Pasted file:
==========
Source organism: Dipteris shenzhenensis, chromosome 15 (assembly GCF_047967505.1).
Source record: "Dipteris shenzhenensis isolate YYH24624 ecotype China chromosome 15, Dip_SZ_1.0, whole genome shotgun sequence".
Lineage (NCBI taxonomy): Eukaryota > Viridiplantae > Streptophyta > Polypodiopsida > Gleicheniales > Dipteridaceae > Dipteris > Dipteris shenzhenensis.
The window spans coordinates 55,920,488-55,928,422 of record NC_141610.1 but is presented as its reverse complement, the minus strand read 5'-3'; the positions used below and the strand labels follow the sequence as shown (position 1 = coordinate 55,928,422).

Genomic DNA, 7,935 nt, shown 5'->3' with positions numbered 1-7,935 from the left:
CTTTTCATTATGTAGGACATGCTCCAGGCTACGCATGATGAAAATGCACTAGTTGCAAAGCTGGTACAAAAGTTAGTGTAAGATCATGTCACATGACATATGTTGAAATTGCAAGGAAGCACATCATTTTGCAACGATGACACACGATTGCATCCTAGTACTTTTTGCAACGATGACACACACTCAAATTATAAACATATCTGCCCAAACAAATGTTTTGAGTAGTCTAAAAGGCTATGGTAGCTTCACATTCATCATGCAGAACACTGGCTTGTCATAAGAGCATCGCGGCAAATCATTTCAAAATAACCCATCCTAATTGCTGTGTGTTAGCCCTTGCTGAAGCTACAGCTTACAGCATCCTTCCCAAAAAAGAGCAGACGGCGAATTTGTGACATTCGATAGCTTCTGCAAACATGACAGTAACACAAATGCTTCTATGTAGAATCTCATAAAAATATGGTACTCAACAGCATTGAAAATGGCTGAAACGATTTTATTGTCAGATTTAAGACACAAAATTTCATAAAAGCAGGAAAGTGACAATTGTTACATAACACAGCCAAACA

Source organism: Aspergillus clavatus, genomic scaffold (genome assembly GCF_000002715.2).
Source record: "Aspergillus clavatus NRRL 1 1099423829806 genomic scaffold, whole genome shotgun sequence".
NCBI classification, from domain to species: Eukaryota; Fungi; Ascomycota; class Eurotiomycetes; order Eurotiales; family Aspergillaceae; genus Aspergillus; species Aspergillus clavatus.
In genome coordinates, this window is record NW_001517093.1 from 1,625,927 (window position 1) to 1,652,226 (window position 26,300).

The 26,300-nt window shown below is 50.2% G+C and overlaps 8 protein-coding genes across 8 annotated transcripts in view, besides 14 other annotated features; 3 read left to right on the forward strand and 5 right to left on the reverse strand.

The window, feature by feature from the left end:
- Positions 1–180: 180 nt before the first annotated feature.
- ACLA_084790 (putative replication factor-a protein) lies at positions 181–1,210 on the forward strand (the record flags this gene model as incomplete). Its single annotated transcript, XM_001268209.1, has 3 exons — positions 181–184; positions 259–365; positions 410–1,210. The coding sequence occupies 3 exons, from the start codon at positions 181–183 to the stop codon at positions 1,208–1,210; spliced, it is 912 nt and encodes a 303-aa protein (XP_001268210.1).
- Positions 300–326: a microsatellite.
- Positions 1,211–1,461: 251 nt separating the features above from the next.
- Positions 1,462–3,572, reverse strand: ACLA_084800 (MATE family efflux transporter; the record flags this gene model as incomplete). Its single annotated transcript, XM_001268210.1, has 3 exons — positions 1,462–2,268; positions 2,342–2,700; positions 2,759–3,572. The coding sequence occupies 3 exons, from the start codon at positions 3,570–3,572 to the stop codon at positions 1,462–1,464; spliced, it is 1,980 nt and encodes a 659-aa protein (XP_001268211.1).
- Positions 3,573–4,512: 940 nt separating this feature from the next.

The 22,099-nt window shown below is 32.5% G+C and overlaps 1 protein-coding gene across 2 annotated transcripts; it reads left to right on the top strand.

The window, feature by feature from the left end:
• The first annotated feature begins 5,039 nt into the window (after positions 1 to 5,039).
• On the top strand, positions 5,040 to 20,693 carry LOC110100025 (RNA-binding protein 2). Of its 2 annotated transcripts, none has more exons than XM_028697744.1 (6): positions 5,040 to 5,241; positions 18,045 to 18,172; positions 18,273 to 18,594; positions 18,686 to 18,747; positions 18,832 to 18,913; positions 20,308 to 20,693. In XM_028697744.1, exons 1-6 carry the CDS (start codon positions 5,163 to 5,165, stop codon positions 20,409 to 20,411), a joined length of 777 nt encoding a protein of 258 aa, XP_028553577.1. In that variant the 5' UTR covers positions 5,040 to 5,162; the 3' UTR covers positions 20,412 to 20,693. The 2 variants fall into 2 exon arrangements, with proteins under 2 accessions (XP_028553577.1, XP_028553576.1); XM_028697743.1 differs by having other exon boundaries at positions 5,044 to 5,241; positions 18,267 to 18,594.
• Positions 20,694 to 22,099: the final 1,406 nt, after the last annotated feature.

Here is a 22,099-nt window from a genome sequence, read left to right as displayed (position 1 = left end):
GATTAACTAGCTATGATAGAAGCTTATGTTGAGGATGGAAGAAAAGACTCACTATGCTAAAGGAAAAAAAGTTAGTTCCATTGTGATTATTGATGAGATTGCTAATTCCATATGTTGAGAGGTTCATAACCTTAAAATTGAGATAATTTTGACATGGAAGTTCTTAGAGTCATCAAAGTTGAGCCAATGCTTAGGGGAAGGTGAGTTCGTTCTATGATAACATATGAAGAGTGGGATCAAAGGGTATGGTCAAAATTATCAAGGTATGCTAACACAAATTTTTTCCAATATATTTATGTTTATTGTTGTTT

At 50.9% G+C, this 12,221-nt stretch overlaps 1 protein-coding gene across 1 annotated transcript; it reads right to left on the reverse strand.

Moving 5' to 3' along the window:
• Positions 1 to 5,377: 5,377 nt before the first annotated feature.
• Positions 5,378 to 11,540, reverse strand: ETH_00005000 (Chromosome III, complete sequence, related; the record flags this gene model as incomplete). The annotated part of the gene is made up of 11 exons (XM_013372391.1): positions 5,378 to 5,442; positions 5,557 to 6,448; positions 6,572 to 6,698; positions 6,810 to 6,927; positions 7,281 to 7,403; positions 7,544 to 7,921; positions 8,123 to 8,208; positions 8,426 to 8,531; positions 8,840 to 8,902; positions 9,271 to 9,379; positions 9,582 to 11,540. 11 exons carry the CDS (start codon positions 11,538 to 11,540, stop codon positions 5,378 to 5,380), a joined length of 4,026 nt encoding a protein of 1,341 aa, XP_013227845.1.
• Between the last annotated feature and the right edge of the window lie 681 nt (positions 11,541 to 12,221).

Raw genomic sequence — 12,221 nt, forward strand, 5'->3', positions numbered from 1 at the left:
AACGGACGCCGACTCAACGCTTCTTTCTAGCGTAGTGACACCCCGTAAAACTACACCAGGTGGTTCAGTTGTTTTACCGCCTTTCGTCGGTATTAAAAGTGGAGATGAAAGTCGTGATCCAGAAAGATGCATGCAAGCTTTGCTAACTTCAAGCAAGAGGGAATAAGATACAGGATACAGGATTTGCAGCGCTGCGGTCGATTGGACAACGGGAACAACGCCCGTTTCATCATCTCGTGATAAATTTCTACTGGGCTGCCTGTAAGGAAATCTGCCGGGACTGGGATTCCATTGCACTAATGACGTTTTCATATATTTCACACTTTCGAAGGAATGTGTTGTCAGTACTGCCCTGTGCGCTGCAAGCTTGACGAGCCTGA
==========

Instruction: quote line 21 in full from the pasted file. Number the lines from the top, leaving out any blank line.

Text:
• The first annotated feature begins 5,039 nt into the window (after positions 1 to 5,039).